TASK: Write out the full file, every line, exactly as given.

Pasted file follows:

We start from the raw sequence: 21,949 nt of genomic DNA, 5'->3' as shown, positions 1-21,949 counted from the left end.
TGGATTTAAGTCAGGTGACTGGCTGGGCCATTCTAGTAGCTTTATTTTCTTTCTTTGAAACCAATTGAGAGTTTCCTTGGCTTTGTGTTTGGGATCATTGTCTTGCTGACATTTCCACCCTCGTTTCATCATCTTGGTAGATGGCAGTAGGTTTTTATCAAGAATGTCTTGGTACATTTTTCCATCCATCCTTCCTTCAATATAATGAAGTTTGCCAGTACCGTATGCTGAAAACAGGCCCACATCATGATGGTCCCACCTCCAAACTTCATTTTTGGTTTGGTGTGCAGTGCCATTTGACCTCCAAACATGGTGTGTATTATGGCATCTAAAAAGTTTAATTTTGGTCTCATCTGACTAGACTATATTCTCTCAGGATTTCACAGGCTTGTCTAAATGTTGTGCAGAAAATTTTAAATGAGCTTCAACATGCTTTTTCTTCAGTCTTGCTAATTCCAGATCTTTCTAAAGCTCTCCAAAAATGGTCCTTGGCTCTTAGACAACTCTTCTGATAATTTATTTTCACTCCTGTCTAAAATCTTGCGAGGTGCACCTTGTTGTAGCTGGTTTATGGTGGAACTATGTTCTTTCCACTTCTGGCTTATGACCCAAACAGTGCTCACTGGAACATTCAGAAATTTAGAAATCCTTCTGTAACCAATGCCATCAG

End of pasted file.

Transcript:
We start from the raw sequence: 21,949 nt of genomic DNA, 5'->3' as shown, positions 1-21,949 counted from the left end.
TGGATTTAAGTCAGGTGACTGGCTGGGCCATTCTAGTAGCTTTATTTTCTTTCTTTGAAACCAATTGAGAGTTTCCTTGGCTTTGTGTTTGGGATCATTGTCTTGCTGACATTTCCACCCTCGTTTCATCATCTTGGTAGATGGCAGTAGGTTTTTATCAAGAATGTCTTGGTACATTTTTCCATCCATCCTTCCTTCAATATAATGAAGTTTGCCAGTACCGTATGCTGAAAACAGGCCCACATCATGATGGTCCCACCTCCAAACTTCATTTTTGGTTTGGTGTGCAGTGCCATTTGACCTCCAAACATGGTGTGTATTATGGCATCTAAAAAGTTTAATTTTGGTCTCATCTGACTAGACTATATTCTCTCAGGATTTCACAGGCTTGTCTAAATGTTGTGCAGAAAATTTTAAATGAGCTTCAACATGCTTTTTCTTCAGTCTTGCTAATTCCAGATCTTTCTAAAGCTCTCCAAAAATGGTCCTTGGCTCTTAGACAACTCTTCTGATAATTTATTTTCACTCCTGTCTAAAATCTTGCGAGGTGCACCTTGTTGTAGCTGGTTTATGGTGGAACTATGTTCTTTCCACTTCTGGCTTATGACCCAAACAGTGCTCACTGGAACATTCAGAAATTTAGAAATCCTTCTGTAACCAATGCCATCAG